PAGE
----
J. Craig Williams: No, certainly not the first time. It’s been there – it was there in the American revolution and again during the civil war. How did the civil war play into the definitions of sedition and treason?
Carlton Larson: So, during the civil war, there was essentially a new statute enacted which essentially is currently under US code called Rebellion or Insurrection and it says whoever in sight sets on foot assists or engage in any rebellion or insurrection against the authority of the United States with laws thereof or gives aid or comfort thereto shall be fined or imprisoned for not more than 10 years. So, essentially it was a sort of a lesser form of punishment than treason which was a capital crime and so that was something that was occasionally used during the civil war. The big issue with respect to the civil war was when it was over whether to prosecute the leaders of the confederacy for treason and so Jefferson Davis actually was indicted but his case eventually fizzled out and he received a pardon from President Johnson.
J. Craig Williams: Let’s talk a little bit about that type of prosecution. There have been significant calls for President Trump’s prosecution after he leaves office. I mean, we’ve done a segment on it ourselves. How does the prosecution of a president play into history and what really are the considerations that we need to be thinking about?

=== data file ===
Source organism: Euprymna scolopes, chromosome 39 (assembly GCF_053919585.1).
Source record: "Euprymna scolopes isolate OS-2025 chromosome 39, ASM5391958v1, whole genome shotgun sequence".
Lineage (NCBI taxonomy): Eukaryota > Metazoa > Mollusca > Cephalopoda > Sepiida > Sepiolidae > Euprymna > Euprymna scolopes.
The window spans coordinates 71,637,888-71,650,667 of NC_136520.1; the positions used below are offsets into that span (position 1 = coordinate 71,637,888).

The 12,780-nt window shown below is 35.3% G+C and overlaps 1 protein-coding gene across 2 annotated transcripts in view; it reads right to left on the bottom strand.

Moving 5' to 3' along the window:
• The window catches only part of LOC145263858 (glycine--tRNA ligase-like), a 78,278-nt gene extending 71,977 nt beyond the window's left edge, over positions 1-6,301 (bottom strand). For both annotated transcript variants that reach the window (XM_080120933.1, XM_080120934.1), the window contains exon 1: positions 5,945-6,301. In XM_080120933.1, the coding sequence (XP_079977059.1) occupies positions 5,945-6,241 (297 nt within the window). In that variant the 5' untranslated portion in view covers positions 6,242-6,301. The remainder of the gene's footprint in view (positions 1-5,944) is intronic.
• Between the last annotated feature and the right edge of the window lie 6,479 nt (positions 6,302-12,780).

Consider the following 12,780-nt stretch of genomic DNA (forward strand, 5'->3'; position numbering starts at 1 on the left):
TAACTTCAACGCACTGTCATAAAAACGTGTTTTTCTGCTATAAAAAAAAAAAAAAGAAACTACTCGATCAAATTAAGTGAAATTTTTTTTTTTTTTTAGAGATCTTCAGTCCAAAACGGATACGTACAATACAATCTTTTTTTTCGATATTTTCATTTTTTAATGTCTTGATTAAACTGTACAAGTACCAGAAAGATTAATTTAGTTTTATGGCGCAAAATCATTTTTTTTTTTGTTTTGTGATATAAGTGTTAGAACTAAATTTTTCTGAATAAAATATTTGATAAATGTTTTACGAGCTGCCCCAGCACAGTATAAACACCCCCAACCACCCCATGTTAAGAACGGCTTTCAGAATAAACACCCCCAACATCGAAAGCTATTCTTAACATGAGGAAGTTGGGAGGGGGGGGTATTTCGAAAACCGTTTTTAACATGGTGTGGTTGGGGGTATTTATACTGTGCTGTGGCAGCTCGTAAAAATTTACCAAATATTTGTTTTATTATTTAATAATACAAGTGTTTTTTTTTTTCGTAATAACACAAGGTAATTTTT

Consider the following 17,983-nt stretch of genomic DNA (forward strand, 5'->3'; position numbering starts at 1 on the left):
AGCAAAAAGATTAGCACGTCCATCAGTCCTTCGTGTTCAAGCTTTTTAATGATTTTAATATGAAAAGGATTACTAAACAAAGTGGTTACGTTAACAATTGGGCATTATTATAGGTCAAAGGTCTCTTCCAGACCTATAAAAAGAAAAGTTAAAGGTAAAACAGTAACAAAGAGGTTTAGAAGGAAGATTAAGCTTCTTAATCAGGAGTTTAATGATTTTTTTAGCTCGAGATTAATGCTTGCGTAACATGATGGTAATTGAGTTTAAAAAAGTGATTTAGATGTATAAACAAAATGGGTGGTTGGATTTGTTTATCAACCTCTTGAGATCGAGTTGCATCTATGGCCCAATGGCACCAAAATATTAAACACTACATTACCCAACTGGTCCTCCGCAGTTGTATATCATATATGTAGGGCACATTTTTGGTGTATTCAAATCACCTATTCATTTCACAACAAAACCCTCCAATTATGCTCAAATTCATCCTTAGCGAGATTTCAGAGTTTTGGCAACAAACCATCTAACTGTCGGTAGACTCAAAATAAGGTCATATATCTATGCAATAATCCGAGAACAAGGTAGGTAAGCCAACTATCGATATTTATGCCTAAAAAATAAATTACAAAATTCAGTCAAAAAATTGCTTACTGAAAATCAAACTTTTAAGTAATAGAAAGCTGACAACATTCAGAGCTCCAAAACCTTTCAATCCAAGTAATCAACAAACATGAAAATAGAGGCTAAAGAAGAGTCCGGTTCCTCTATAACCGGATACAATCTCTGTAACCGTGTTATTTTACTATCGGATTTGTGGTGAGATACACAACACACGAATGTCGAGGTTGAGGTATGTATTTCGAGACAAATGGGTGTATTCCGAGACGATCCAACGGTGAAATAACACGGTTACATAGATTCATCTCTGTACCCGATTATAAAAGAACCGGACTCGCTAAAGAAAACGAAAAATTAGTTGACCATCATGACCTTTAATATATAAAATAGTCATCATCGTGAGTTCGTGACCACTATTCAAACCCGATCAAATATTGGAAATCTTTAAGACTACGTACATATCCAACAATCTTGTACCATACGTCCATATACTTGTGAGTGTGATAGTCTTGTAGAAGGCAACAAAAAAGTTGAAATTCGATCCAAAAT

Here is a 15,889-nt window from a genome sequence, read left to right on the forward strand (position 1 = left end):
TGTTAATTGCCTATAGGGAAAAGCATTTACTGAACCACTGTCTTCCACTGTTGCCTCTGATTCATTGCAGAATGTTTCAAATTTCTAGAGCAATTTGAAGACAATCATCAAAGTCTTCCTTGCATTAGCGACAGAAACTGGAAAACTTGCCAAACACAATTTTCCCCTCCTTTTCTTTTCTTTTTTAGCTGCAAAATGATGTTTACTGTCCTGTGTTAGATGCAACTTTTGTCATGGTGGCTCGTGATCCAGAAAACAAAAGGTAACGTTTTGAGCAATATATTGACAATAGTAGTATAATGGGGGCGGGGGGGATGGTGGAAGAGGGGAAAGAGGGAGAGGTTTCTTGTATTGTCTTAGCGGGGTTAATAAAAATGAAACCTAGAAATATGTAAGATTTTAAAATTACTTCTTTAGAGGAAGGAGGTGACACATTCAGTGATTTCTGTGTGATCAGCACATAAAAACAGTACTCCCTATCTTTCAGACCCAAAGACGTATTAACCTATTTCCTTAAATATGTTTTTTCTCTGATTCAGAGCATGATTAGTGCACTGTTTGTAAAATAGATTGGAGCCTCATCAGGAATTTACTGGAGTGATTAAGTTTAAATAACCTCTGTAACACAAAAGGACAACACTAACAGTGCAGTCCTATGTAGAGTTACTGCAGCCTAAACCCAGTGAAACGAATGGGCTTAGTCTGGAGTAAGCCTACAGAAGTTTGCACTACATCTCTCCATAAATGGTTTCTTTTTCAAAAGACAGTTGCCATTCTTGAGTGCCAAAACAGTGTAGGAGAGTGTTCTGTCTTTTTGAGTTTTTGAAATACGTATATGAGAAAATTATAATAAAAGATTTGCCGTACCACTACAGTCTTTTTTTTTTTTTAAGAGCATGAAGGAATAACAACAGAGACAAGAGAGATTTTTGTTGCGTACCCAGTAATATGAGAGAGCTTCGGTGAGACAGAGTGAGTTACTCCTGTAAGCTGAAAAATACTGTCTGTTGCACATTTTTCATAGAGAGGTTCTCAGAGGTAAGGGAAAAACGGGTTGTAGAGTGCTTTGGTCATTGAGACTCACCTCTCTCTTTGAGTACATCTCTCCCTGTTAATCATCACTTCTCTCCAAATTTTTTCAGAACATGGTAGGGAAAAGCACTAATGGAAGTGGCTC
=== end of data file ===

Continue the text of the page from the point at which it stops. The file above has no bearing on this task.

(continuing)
Carlton Larson: Well, I think there’s two big issues that inform this and in some ways they point in different directions and so getting the balance right can be tricky and the first is the basic proposition that no one is above the law and if the president commits a crime that he or she should be accountable in the same way as any other citizen this is certainly true with respect to pre-presidential crime so I think it also applies to crimes committed while one was the president and the impeachment clause is very clear that even if you’re impeached afterwards, you’re still subject to prosecution for crimes that you might have committed and if we say well you don’t get prosecuted because you’re the president, we’re essentially saying the presidency is a license to commit crime and that can’t be correct in a nation committed to the rule of law at the same time, you really don’t want to criminalize what might be simply political disagreements I mean we don’t want to live in a country where every change of administration the prior president is then prosecuted for crimes and that becomes a big remit for the new president is to go investigate the old regime and see what crimes they may have committed and hopefully send them to jail and that happens in other countries and those usually aren’t countries that we admire. So, one has to be very careful that what you’re investigating is in fact real crime and not just carrying out a political vengeance and so getting that right because is going to be enormously important.